Strange Things: The Malevolent North in Canadian Literature

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Little, Brown Book Group, Oct 1, 2009 - Literary Criticism - 160 pages
2 Reviews

Margaret Atwood's witty and informative book focuses on the imaginative mystique of the wilderness of the Canadian North. She discusses the 'Grey Owl Syndrome' of white writers going native; the folklore arising from the mysterious-- and disastrous -- Franklin expedition of the nineteenth century; the myth of the dreaded snow monster, the Wendigo; the relations between nature writing and new forms of Gothic; and how a fresh generation of women writers in Canada have adapted the imagery of the Canadian North for the exploration of contemporary themes of gender, the family and sexuality. Writers discussed include Robert Service, Robertson Davies, Alice Munro, E.J. Pratt, Marian Engel, Margaret Laurence, and Gwendolyn MacEwan.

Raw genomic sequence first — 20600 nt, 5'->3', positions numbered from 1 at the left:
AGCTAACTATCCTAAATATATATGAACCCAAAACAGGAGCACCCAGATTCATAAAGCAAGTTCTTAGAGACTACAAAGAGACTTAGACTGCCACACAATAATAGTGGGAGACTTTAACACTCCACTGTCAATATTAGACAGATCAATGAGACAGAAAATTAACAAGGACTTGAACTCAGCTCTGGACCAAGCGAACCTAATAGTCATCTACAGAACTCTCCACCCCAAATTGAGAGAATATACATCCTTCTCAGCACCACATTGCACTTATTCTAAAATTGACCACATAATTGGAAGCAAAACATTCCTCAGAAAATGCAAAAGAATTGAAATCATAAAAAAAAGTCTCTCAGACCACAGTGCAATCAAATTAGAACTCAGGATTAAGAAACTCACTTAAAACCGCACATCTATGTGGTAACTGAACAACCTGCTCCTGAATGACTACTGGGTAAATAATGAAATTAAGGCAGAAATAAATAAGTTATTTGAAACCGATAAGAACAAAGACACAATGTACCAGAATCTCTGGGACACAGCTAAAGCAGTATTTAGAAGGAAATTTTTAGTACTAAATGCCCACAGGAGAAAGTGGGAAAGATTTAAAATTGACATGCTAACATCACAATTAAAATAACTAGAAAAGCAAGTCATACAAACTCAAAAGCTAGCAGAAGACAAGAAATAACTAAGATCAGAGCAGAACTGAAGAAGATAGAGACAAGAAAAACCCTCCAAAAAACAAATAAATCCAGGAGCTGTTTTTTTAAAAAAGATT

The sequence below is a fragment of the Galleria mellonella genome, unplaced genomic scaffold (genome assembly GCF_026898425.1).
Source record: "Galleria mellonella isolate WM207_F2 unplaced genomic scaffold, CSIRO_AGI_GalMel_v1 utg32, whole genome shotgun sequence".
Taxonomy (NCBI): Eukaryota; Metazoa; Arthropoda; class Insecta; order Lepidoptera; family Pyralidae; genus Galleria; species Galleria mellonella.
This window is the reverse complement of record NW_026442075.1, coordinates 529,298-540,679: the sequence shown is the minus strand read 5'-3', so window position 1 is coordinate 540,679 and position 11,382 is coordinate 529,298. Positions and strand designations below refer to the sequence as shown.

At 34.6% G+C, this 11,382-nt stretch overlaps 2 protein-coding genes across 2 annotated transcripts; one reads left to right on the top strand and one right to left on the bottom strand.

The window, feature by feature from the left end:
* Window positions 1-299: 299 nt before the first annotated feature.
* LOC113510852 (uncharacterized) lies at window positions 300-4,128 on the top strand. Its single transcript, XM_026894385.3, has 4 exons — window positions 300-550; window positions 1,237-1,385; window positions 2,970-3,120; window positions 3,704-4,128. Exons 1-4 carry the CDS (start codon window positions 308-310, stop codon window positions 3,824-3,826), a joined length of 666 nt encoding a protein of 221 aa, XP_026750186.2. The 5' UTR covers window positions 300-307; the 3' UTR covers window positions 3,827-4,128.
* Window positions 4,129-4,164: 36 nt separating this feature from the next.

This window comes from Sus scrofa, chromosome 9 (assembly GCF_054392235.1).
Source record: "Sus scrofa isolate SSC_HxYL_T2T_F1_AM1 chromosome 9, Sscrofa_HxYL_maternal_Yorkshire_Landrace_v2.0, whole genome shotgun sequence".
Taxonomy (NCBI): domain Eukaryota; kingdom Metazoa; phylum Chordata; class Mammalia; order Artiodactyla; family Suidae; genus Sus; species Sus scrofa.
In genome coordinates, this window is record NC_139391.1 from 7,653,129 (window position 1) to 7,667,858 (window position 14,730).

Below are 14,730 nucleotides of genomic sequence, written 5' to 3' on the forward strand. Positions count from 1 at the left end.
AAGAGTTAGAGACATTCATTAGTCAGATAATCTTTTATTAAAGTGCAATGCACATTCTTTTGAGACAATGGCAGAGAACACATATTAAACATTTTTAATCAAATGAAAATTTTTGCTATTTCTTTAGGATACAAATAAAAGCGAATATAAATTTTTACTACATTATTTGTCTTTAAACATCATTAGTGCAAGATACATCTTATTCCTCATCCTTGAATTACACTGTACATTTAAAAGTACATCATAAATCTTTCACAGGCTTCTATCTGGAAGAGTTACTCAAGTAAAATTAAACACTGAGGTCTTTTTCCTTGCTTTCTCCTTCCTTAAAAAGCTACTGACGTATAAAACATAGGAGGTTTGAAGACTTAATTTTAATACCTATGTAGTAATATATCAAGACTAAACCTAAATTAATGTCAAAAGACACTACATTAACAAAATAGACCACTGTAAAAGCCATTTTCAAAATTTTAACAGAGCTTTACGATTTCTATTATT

This superbly written and compelling portrait of the mysterious North is at once a fascinating insight into the Canadian imagination, and an exciting new work from an outstanding literary presence.

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Review: Strange Things: The Malevolent North in Canadian Literature

User Review  - A.-C. - Goodreads

Loved it. Very insightful and witty. I always enjoy the way Atwood's work - fiction as well as non-fiction - few authors or critics resonate as well with me as she does. Read full review

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About the author (2009)

Margaret Atwood is the author of more than thirty books of fiction, poetry and critical essays. The Handmaid's Tale, Cat's Eye, Alias Grace were shortlisted for the Booker Prize, The Blind Assassin won in 2001, and she has won many other literary prizes in other countries.

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